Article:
It's a good job really, because the music The Fuzz make is visceral, fleshy and indeed needs no visual accompaniment. There's something of a hint of British-ness to their short four online tracks – think Warsaw with a heavier, sludgier sentiment. 'Dead Horse' is storming and abrasive, and along with its at the bottom of the local swimming pool vocals, the track embodies a distinct lo-fi quality that probably comes more from a lack of financial backing rather than artistic decision. As I write, a fourth track appears on the band's Bandcamp page. Titled 'Liars' it runs at a svelte 1:51; guitars wrestling furiously, the vocals sailing back over the Atlantic towards a sound that more resembles Thee Oh Sees circa The Master's Bedroom Is Worth Spending A Night In.
Nacho Picasso and Blue Sky Black Death – Exalted (Self-released)
“Hey record labels, hey big wigs, you want to eat with me you better bring a big bib,” Nacho Picasso raps on his self-released album Exalted. Created with fellow Seattle-based production duo Blue Sky Black Death, Exalted was his third full-length of 2012, following the release of two free albums, Radio Edits and Lord Of The Fly. Whilst it is the habit of many unsigned rappers to freely wield the same exuberant pre-contract ego, it's difficult to argue that Mr Picasso's cockiness is unwarranted.
And anyway isn't that half the point of hip hop? Rulers out, proverbial dicks on the table? On the surface Nacho Picasso is your everyday rapper. The usual thematic content is all there: the drugs, the bitches, the hood – but throughout Exalted there also seems to be a broader set of cultural references at work; deliberated bars referencing Hunter S. Thompson and Tutankhamen running over Groundhog Day samples and Don Logan rants. His bars shift seamlessly from self-deprecating to cocky, occasionally even verging on humorous. The intelligence of BSBD's production is key here, often drawing parallels with the gooey, velvety lasciviousness of Clams Casino, Kingston Maguire and Ian Taggart's sleek, dark production allows Nacho a canvas on which to paint his convoluted lines without being overcome by the amateur over-808-ed production that betrays so many underground rappers.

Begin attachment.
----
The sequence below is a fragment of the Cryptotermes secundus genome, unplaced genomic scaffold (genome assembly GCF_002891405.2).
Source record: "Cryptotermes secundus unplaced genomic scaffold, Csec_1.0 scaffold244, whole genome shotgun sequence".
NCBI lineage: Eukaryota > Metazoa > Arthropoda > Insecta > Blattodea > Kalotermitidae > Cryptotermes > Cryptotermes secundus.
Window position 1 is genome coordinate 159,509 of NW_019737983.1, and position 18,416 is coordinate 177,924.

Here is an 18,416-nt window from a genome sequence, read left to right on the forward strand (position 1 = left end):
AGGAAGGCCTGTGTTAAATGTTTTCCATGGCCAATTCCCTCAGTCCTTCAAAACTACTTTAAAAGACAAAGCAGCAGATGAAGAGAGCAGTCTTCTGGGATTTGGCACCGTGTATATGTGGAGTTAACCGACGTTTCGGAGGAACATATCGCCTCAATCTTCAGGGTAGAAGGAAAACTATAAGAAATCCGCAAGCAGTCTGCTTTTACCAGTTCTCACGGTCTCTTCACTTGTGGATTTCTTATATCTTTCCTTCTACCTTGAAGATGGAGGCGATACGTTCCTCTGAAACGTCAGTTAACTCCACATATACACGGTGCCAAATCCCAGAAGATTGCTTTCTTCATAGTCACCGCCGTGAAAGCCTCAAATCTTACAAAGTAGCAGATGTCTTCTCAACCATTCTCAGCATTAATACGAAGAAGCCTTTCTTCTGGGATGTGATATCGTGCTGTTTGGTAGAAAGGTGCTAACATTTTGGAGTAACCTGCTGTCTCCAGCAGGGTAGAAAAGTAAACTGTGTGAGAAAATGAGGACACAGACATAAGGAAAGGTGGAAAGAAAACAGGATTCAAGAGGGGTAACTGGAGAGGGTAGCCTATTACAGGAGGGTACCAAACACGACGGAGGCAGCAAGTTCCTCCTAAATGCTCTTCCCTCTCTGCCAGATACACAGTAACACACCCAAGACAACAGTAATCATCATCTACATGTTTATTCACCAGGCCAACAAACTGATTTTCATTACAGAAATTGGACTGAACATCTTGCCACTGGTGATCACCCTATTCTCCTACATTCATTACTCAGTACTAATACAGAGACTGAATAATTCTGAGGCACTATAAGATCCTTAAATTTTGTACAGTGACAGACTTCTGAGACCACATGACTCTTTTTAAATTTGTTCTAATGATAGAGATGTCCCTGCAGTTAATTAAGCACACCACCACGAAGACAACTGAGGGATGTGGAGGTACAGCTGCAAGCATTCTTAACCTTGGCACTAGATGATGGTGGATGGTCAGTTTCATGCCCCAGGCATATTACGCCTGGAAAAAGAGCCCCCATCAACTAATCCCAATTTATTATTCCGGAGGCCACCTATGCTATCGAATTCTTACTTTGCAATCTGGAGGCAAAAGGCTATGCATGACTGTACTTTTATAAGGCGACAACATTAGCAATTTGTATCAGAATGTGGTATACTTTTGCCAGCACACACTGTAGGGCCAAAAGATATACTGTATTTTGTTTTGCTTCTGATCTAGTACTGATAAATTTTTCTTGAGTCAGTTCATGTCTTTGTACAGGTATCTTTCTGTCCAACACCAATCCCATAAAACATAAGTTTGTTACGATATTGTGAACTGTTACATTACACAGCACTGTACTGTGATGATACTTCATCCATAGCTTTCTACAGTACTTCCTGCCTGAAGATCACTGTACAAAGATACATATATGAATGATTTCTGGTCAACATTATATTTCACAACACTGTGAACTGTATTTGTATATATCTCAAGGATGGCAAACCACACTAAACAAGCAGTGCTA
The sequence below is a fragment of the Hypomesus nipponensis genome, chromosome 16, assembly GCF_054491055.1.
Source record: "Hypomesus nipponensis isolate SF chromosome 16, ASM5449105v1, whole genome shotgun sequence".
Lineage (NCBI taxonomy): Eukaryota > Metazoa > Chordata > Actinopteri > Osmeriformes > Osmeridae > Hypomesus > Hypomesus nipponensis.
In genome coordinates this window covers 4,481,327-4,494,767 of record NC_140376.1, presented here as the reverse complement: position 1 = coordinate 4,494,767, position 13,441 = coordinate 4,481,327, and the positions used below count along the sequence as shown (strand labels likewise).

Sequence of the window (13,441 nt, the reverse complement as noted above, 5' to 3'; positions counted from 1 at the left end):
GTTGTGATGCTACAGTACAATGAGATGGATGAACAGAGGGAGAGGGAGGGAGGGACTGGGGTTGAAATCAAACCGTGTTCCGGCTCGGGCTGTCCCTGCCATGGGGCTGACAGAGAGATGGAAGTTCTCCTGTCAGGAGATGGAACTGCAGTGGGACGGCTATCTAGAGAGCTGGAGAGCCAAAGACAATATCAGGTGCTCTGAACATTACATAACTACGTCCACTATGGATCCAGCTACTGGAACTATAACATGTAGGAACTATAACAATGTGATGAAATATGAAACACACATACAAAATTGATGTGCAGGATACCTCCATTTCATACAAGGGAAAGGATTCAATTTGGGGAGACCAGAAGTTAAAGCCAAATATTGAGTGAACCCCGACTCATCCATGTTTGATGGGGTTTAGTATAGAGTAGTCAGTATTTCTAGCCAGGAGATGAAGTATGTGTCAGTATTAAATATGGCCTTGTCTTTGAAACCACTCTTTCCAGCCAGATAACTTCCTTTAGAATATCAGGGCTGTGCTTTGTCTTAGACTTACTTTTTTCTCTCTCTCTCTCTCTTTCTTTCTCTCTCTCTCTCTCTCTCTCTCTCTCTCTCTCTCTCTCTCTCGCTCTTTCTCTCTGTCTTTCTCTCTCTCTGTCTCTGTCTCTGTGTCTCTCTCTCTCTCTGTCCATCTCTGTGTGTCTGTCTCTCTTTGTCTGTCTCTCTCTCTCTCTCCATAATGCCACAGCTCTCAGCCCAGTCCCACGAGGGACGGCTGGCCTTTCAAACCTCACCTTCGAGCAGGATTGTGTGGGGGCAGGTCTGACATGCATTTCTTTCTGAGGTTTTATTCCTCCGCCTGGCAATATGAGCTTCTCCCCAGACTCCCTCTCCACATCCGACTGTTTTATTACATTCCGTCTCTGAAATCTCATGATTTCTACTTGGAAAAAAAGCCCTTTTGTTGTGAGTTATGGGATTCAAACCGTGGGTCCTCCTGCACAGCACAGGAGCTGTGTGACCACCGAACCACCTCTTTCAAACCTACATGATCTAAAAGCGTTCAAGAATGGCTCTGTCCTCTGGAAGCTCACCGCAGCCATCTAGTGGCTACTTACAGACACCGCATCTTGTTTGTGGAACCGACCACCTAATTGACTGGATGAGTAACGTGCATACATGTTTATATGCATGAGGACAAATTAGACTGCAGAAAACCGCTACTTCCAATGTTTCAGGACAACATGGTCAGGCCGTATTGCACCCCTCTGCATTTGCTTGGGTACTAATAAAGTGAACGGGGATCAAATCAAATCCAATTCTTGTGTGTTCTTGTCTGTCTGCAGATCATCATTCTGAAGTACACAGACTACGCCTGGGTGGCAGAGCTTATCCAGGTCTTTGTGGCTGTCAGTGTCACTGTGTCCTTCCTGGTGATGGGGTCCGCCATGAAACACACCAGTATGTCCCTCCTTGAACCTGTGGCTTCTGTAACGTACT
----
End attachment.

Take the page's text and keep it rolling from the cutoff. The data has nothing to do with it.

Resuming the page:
Fergus 'Gus' McClements is a 25-year-old Scottish producer who throws out tracks online every month or so under the moniker of Guised. McClements' sound is one that hasn't seemed to have solidified as of yet, which means you can find a range of genres of songs floating around on his Soundcloud page.
Take 'Show Me' for example, a techno stomper with a looping bassline that whirls in and out of focus around your head like a never-ending migraine that has you habitually reaching for the aspirin. A clipped Mya sample veers over discontinuous caustic percussion, creating a sound that is categorically dancefloor fodder. It's club-friendly yes, but there are hints of something a little more sinister here; its warped contours following you home down every winding road and back alley and right up to your front door. By contrast, 'Nights' is a slow burning house track, preferring a preface of hazy airport-esque tannoy announcements that seep slowly into a patter of soothing vocals, delicate piano chords and car-key clunking percussion, ultimately giving way to a weightier, bass-driven summit. For those interested, Guised will be playing his first ever show at the Witness night at Sneaky Pete's in Edinburgh on 1st May.